A-Z

Amy: Interview 12

Age at interview: 17
Brief Outline: Amy's younger brother, Harry, was diagnosed with autism approximately eighteen months ago. He is now eleven years old.
Background: Amy lives at home with her mum, step-dad and younger brother and sister. She is a full-time student. Ethnicity/nationality: White British.

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Amy has two younger siblings, Harry and Molly, to whom she is “quite close”. Her brother Harry has autism as well as severe learning difficulties. She described him as “very loving and affectionate”. She suspected he had autism after reading The Curious Incident of the Dog in the Night Time and so wasn’t surprised when the diagnosis was confirmed. However, she reported that her mum and step-dad were “sort of shocked by it”. 
 
Harry attends a special school and will not be required to take State exams such as GCSEs. As a result, Amy is concerned that he may leave school without any qualifications and so find it difficult to find employment. However, her greatest concern for him is that he may “stay at home forever”.
 
According to Amy, the most difficult thing about having a sibling with autism is that it is difficult to “understand what’s going on in their world”. She believes that the best thing about Harry is his laugh, which she describes as “the most infectious laugh in the world”.
 
Amy thinks that, as there is a great deal of information about the symptoms of autism on the internet, she would be interested to meet other siblings to “find out what it’s like for them”.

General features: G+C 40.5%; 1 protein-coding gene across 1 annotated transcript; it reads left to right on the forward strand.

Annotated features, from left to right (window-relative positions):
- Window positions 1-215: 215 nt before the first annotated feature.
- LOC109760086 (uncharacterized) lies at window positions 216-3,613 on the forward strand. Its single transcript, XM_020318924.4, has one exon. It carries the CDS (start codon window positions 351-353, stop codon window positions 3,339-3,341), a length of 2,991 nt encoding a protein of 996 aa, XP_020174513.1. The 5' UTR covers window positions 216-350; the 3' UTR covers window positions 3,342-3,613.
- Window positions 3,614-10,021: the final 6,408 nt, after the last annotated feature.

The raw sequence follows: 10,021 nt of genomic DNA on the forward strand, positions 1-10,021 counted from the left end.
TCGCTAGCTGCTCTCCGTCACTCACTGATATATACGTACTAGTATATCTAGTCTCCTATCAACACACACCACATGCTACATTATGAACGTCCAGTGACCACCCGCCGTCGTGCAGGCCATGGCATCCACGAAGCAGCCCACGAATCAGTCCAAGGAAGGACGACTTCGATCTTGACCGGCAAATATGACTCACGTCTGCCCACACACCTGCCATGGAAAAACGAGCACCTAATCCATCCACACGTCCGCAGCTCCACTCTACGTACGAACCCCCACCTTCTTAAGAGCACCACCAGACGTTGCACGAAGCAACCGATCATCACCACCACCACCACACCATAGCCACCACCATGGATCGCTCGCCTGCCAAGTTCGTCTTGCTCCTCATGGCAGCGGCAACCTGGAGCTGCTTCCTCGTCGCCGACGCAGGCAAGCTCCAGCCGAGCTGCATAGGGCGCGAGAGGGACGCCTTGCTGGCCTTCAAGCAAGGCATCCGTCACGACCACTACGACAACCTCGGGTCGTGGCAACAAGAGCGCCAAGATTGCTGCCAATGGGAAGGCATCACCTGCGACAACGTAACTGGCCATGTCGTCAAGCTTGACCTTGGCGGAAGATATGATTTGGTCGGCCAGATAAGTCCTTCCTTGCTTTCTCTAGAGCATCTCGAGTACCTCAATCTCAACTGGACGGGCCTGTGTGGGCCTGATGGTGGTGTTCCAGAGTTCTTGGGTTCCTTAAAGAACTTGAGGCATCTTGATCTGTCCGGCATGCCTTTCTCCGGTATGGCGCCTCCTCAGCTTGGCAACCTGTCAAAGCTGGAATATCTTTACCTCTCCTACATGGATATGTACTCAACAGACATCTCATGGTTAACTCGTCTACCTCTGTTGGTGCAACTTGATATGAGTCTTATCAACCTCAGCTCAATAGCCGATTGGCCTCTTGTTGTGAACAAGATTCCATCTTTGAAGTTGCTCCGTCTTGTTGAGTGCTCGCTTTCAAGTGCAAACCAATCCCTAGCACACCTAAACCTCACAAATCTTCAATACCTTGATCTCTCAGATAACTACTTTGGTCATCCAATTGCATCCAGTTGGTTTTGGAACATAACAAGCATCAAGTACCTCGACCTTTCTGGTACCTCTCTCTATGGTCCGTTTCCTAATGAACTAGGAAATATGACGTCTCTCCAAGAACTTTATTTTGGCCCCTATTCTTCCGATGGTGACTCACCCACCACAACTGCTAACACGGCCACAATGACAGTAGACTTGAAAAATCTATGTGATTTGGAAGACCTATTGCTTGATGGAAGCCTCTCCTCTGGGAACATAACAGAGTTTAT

Amy explains that a family holiday with relatives was complicated by their attitudes to her brother.

Amy explains that a family holiday with relatives was complicated by their attitudes to her brother.

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Okay and what do you think that other people think about him?
 
I don’t know. I think, because all of the family know about him, but I think the ones, that, like obviously like cousins and aunts and uncles and stuff don’t, don’t understand as well as we do. So like when we went on holiday there were a couple of times when they were like, “Oh just, just play nicely, Harry.” Sort of thing, and it’s like well that’s just how he does play, that’s how he is, sort of thing. But, everyone’s accepting of him. There’s... but they just, because they’re not used to living with him, they don’t understand as well, I don’t think.
 
Okay and what do you think about that or how do you feel about it?
 
I don’t know. I think, I don’t want to say, “Oh don’t tell him how to do this, how to do that”, because not my place to say that to them really, but I just think well he’s only doing that because that’s how he is, that’s what he does sort of thing, but I just sort of get on with it, just… I don’t know.
 
 

Amy’s friends are good with her brother. His diagnosis did not “bother any of them”.

Amy’s friends are good with her brother. His diagnosis did not “bother any of them”.

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Do you ever have to explain Harry’s autism to your friends?
 
Yes, I did explain it. I mean when he was first diagnosed I said to all of them, oh, because they’ve all met him before. I said, “Oh, Harry’s been sort of been diagnosed…” But all my friends think he’s great, they think he’s really sweet. But yeah, none of them, it doesn’t bother any of them or anything. I still have them over and stuff. My best friend [friend’s name] really good with him, she loves him, and he loves her as well. He really likes [friend’s name].
 
 

Amy initially thought she would not like to have children, but changed her mind because of the...

Amy initially thought she would not like to have children, but changed her mind because of the...